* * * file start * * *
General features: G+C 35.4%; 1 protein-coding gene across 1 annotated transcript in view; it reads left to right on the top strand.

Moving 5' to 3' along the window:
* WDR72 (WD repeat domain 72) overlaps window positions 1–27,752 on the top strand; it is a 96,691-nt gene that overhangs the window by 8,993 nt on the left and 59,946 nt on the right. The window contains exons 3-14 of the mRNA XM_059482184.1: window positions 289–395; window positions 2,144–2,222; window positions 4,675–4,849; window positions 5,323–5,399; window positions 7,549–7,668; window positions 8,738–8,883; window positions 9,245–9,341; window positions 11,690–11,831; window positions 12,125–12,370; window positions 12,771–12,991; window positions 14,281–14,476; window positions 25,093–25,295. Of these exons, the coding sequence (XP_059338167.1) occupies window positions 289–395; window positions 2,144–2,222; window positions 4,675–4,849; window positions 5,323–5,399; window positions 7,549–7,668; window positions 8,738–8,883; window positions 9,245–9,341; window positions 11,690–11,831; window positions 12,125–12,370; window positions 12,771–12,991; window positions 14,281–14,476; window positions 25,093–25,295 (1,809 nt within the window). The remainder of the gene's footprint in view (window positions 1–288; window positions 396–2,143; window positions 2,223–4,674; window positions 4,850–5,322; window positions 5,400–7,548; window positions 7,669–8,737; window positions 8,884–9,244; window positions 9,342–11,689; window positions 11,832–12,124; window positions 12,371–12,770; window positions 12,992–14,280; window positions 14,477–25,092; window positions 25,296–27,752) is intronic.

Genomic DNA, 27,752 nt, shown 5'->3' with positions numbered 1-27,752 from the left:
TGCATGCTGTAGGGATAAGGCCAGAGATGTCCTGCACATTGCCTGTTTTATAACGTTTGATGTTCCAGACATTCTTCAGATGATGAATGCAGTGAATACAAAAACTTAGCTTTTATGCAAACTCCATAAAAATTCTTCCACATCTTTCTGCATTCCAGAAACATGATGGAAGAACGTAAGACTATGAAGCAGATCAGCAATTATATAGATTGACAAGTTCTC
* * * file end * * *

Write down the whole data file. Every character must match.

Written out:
General features: G+C 35.4%; 1 protein-coding gene across 1 annotated transcript in view; it reads left to right on the top strand.

Moving 5' to 3' along the window:
* WDR72 (WD repeat domain 72) overlaps window positions 1–27,752 on the top strand; it is a 96,691-nt gene that overhangs the window by 8,993 nt on the left and 59,946 nt on the right. The window contains exons 3-14 of the mRNA XM_059482184.1: window positions 289–395; window positions 2,144–2,222; window positions 4,675–4,849; window positions 5,323–5,399; window positions 7,549–7,668; window positions 8,738–8,883; window positions 9,245–9,341; window positions 11,690–11,831; window positions 12,125–12,370; window positions 12,771–12,991; window positions 14,281–14,476; window positions 25,093–25,295. Of these exons, the coding sequence (XP_059338167.1) occupies window positions 289–395; window positions 2,144–2,222; window positions 4,675–4,849; window positions 5,323–5,399; window positions 7,549–7,668; window positions 8,738–8,883; window positions 9,245–9,341; window positions 11,690–11,831; window positions 12,125–12,370; window positions 12,771–12,991; window positions 14,281–14,476; window positions 25,093–25,295 (1,809 nt within the window). The remainder of the gene's footprint in view (window positions 1–288; window positions 396–2,143; window positions 2,223–4,674; window positions 4,850–5,322; window positions 5,400–7,548; window positions 7,669–8,737; window positions 8,884–9,244; window positions 9,342–11,689; window positions 11,832–12,124; window positions 12,371–12,770; window positions 12,992–14,280; window positions 14,477–25,092; window positions 25,296–27,752) is intronic.

Genomic DNA, 27,752 nt, shown 5'->3' with positions numbered 1-27,752 from the left:
TGCATGCTGTAGGGATAAGGCCAGAGATGTCCTGCACATTGCCTGTTTTATAACGTTTGATGTTCCAGACATTCTTCAGATGATGAATGCAGTGAATACAAAAACTTAGCTTTTATGCAAACTCCATAAAAATTCTTCCACATCTTTCTGCATTCCAGAAACATGATGGAAGAACGTAAGACTATGAAGCAGATCAGCAATTATATAGATTGACAAGTTCTC